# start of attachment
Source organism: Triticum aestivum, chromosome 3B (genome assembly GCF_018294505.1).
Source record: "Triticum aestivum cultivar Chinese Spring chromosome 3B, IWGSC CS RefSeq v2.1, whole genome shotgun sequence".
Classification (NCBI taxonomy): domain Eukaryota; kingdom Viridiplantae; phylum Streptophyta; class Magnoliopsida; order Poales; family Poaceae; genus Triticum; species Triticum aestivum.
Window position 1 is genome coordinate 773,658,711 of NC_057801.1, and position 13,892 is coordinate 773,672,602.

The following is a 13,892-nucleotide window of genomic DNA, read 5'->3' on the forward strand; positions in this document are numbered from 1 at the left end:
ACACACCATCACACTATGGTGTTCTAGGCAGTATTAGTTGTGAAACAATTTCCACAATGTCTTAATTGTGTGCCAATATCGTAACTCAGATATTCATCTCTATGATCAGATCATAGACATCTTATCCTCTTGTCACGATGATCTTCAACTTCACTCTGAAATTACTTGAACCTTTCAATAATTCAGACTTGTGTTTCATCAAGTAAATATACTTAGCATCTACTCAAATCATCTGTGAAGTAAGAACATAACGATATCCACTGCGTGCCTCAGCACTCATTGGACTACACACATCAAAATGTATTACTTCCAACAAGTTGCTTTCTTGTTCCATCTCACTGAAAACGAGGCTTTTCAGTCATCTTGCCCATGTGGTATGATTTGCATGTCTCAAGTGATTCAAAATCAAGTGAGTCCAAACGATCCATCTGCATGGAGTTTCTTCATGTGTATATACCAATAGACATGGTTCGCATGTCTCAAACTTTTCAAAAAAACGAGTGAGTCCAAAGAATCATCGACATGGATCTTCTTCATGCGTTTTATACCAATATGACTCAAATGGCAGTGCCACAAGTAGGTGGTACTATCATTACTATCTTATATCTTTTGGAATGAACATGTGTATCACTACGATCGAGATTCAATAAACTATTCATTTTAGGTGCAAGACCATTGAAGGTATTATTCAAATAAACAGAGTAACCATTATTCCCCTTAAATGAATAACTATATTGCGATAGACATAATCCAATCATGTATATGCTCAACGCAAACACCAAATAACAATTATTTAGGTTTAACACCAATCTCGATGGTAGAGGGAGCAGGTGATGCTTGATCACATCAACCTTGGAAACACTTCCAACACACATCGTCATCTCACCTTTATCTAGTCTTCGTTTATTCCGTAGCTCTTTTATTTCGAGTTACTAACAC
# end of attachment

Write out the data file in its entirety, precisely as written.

Source organism: Triticum aestivum, chromosome 3B (genome assembly GCF_018294505.1).
Source record: "Triticum aestivum cultivar Chinese Spring chromosome 3B, IWGSC CS RefSeq v2.1, whole genome shotgun sequence".
Classification (NCBI taxonomy): domain Eukaryota; kingdom Viridiplantae; phylum Streptophyta; class Magnoliopsida; order Poales; family Poaceae; genus Triticum; species Triticum aestivum.
Window position 1 is genome coordinate 773,658,711 of NC_057801.1, and position 13,892 is coordinate 773,672,602.

The following is a 13,892-nucleotide window of genomic DNA, read 5'->3' on the forward strand; positions in this document are numbered from 1 at the left end:
ACACACCATCACACTATGGTGTTCTAGGCAGTATTAGTTGTGAAACAATTTCCACAATGTCTTAATTGTGTGCCAATATCGTAACTCAGATATTCATCTCTATGATCAGATCATAGACATCTTATCCTCTTGTCACGATGATCTTCAACTTCACTCTGAAATTACTTGAACCTTTCAATAATTCAGACTTGTGTTTCATCAAGTAAATATACTTAGCATCTACTCAAATCATCTGTGAAGTAAGAACATAACGATATCCACTGCGTGCCTCAGCACTCATTGGACTACACACATCAAAATGTATTACTTCCAACAAGTTGCTTTCTTGTTCCATCTCACTGAAAACGAGGCTTTTCAGTCATCTTGCCCATGTGGTATGATTTGCATGTCTCAAGTGATTCAAAATCAAGTGAGTCCAAACGATCCATCTGCATGGAGTTTCTTCATGTGTATATACCAATAGACATGGTTCGCATGTCTCAAACTTTTCAAAAAAACGAGTGAGTCCAAAGAATCATCGACATGGATCTTCTTCATGCGTTTTATACCAATATGACTCAAATGGCAGTGCCACAAGTAGGTGGTACTATCATTACTATCTTATATCTTTTGGAATGAACATGTGTATCACTACGATCGAGATTCAATAAACTATTCATTTTAGGTGCAAGACCATTGAAGGTATTATTCAAATAAACAGAGTAACCATTATTCCCCTTAAATGAATAACTATATTGCGATAGACATAATCCAATCATGTATATGCTCAACGCAAACACCAAATAACAATTATTTAGGTTTAACACCAATCTCGATGGTAGAGGGAGCAGGTGATGCTTGATCACATCAACCTTGGAAACACTTCCAACACACATCGTCATCTCACCTTTATCTAGTCTTCGTTTATTCCGTAGCTCTTTTATTTCGAGTTACTAACAC